A Newberry conservator works on a manuscript copy of the Popol Vuh.
Preserving the Evidence: The Ethics of Book and...
Imperfect Perfect Game: Baseball Writing in...
Winston Churchill and Franklin Roosevelt during the Yalta Conference, February 1945. Photograph by Ralph Graham.
Photos Reveal Candid Moments from Yalta Conference
Sea Monsters on Medieval and Renaissance Maps
A Newberry conservator works on a manuscript copy of the Popol Vuh.
A Newberry conservator works on a manuscript copy of the Popol Vuh.
Preserving the Evidence: The Ethics of Book and Paper Conservation : The 2015 Symposium on the Book
Saturday 4/18

Experts in the book world address a broad range of ethical issues that confront collectors of books, manuscripts, maps, and other works on paper or parchment. Speakers will also outline the challenges of preserving the evidence of our past, sometimes in the face of the conflicting interests of buyers, sellers, scholarly and other readers, binders, curators, and conservators.

Imperfect Perfect Game: Baseball Writing in America : Conversations at the Newberry
Monday 4/13

There’s a special affinity between baseball and the writers who cover it. In the 20th century, baseball accounted for some of the most colorful and conscientious sports journalism. How does baseball inspire such representation in the media? Has the quality of baseball writing changed? Two great sports writers, Lester Munson and John Schulian, will step up to the plate to discuss these questions.

Winston Churchill and Franklin Roosevelt during the Yalta Conference, February 1945. Photograph by Ralph Graham.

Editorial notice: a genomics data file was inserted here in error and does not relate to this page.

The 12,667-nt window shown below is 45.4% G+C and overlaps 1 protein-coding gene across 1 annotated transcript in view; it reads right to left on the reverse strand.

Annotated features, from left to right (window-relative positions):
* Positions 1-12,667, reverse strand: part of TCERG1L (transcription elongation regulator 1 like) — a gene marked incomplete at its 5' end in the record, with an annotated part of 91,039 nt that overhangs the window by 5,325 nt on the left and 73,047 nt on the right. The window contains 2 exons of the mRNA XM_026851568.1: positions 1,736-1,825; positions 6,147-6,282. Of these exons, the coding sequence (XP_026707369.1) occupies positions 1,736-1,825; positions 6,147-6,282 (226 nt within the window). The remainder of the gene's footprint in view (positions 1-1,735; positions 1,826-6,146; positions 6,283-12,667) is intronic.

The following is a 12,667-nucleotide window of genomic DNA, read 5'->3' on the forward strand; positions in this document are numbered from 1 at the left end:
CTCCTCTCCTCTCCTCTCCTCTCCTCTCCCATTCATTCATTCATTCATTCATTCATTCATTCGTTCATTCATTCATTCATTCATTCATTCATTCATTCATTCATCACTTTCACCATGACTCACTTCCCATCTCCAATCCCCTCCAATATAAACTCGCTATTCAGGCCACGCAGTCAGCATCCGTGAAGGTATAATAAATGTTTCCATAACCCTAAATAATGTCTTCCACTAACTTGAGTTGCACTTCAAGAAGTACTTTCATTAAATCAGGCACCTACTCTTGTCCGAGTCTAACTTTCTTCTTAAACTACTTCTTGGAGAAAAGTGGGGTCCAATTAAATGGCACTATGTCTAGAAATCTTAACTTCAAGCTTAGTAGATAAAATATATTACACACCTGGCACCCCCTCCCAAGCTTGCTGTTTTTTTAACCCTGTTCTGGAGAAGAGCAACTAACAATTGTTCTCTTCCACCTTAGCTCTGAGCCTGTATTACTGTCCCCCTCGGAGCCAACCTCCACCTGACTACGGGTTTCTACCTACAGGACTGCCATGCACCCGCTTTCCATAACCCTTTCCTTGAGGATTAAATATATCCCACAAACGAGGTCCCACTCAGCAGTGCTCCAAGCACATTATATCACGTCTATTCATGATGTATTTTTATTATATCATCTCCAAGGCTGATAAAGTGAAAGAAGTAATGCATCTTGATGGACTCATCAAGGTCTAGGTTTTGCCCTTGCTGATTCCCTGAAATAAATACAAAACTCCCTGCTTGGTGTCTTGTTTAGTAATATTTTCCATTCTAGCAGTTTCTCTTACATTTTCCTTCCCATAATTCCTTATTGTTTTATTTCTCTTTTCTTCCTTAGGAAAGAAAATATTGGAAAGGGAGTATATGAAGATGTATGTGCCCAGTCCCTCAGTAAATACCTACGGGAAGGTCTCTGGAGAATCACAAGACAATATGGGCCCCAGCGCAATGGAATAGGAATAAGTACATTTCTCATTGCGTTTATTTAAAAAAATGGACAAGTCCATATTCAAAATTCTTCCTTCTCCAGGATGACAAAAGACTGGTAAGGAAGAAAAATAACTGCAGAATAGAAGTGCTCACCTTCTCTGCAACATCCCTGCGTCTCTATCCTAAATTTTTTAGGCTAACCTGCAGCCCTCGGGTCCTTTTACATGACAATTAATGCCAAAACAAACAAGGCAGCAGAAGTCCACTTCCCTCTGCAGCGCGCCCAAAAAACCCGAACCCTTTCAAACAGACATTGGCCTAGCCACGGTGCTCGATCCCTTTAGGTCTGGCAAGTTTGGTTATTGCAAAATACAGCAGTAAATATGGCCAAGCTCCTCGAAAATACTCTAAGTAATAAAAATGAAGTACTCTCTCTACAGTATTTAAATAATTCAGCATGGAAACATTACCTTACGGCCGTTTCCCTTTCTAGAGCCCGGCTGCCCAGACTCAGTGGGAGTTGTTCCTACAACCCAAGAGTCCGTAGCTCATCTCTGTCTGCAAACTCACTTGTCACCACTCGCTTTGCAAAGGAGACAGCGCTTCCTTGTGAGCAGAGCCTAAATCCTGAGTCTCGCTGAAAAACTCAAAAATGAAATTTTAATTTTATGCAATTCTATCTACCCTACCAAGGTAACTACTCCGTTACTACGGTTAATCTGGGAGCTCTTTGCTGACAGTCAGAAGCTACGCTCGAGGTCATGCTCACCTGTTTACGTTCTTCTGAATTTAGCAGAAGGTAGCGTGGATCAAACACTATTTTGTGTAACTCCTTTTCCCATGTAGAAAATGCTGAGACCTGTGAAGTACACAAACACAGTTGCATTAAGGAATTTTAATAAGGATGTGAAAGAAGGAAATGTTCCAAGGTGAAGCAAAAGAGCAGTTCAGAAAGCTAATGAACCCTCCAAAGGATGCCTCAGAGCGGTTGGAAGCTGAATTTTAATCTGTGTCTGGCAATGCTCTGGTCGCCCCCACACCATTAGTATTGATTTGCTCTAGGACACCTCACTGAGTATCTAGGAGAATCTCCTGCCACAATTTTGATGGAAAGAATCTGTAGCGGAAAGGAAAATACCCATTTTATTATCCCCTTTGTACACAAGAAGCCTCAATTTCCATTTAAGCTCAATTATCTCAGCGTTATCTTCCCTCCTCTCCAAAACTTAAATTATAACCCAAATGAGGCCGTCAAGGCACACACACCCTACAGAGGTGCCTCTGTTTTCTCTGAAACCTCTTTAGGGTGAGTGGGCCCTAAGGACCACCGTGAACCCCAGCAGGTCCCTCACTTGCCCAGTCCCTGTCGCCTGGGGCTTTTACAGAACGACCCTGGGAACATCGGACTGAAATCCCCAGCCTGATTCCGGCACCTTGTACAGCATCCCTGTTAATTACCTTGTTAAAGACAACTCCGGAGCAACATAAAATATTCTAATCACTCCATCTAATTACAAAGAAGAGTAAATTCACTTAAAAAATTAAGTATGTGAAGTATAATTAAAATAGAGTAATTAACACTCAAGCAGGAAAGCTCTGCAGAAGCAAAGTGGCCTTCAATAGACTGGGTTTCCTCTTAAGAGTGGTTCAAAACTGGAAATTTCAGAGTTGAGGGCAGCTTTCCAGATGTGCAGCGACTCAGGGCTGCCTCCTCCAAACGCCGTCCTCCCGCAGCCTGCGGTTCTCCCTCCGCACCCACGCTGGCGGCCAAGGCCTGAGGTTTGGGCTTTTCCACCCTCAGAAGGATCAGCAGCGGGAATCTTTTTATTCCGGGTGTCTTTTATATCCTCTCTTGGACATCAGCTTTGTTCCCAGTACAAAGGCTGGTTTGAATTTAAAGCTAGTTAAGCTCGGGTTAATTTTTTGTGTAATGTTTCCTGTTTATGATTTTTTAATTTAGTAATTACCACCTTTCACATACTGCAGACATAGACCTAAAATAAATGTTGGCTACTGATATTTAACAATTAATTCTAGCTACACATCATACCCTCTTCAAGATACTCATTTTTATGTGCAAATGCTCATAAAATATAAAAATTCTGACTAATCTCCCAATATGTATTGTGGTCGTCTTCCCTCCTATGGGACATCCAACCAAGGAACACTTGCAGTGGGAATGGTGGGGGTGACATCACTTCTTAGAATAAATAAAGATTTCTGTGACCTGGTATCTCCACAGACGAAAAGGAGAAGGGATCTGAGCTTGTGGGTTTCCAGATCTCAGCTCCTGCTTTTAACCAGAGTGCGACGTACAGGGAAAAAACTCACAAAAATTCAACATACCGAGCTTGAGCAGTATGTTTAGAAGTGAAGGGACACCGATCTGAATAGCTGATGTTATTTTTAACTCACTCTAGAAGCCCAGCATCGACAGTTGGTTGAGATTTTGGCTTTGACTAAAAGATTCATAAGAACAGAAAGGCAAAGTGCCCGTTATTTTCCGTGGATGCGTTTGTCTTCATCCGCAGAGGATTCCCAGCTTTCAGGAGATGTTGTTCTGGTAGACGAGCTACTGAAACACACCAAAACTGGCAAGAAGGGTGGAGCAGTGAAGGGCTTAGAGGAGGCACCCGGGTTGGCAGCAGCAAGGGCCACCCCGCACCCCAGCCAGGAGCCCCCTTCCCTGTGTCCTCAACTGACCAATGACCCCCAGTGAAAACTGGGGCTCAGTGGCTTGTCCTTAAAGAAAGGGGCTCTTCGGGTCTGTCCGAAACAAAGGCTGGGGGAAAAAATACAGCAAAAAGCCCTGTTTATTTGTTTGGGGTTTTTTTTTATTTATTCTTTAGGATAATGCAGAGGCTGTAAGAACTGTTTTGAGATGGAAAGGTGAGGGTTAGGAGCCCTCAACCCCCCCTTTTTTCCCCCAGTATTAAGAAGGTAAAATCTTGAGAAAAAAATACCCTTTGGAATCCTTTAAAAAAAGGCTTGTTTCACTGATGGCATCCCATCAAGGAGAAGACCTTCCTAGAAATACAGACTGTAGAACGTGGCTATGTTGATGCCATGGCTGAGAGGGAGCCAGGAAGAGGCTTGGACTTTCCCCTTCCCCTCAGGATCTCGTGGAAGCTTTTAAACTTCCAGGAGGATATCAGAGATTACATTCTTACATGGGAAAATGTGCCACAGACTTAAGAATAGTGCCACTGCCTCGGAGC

Winston Churchill and Franklin Roosevelt during the Yalta Conference, February 1945. Photograph by Ralph Graham.
Photos Reveal Candid Moments from Yalta Conference

The Newberry has acquired a set of artifacts that may shed new light on the Yalta Conference, the diplomatic gathering of Allied leaders who, in the final months of World War II, established the terms for peace and the new boundaries of postwar Europe.

Sea Monsters on Medieval and Renaissance Maps : A Chicago Map Society Program
Thursday 4/16

From dragons and serpents to many-armed beasts that preyed on ships and sailors alike, sea monsters have terrified mariners across all ages and cultures and have become the subject of many tall tales from the sea. No wonder that early cartographers felt the need to depict such creatures on their maps, whether swimming vigorously, gamboling amid the waves, attacking ships, or simply displaying themselves for our appreciation.

Core Collections

Marbling on binding by Norma Rubovits.

History of the Book

The Newberry’s collection on the history of printing and the book arts is one of the world’s leading collections in its field.      

Gramhart, Allemodisch Stambuch, Newberry Wing ZP 647. R755, f.15r.

Medieval, Renaissance, and Early Modern Studies

A collection rich in printed and manuscript sources from 1300 to 1800, with strengths in Western Europe and the Americas.

Septentrionalium Terrarum descriptio.

Maps, Travel, and Exploration

The Newberry houses an extraordinary collection of over 500,000 maps and sources relating to the history and culture of travel.

Klaus Stopp, Printed birth and baptismal certificates.

Religion

The Newberry collection for religion focuses on sources from Europe and the Americas, from the late Middle Ages through the early 20th century.

From the Stacks

Full Dance Card

Des Arts Studio

Dance cards, known as programmes du bal in French or Tanz-karten in German, are small booklets used mainly by women at formal dances to record their dance partners. Popularized in Vienna in the nineteenth century, dance cards continued to be used throughout the early twentieth century.

Marital Power

Elizabeth Packard

On June 18th, 1860, Elizabeth Packard was taken from her home in Manteno, Illinois, and placed in an asylum—without trial or a thorough assembly of evidence to support her institutionalization. Packard’s husband was a devout Calvinist who felt threatened by his wife’s outspoken opposition to his religious views. To silence his wife and protect his reputation, he arranged for Elizabeth’s confinement, which lasted three years.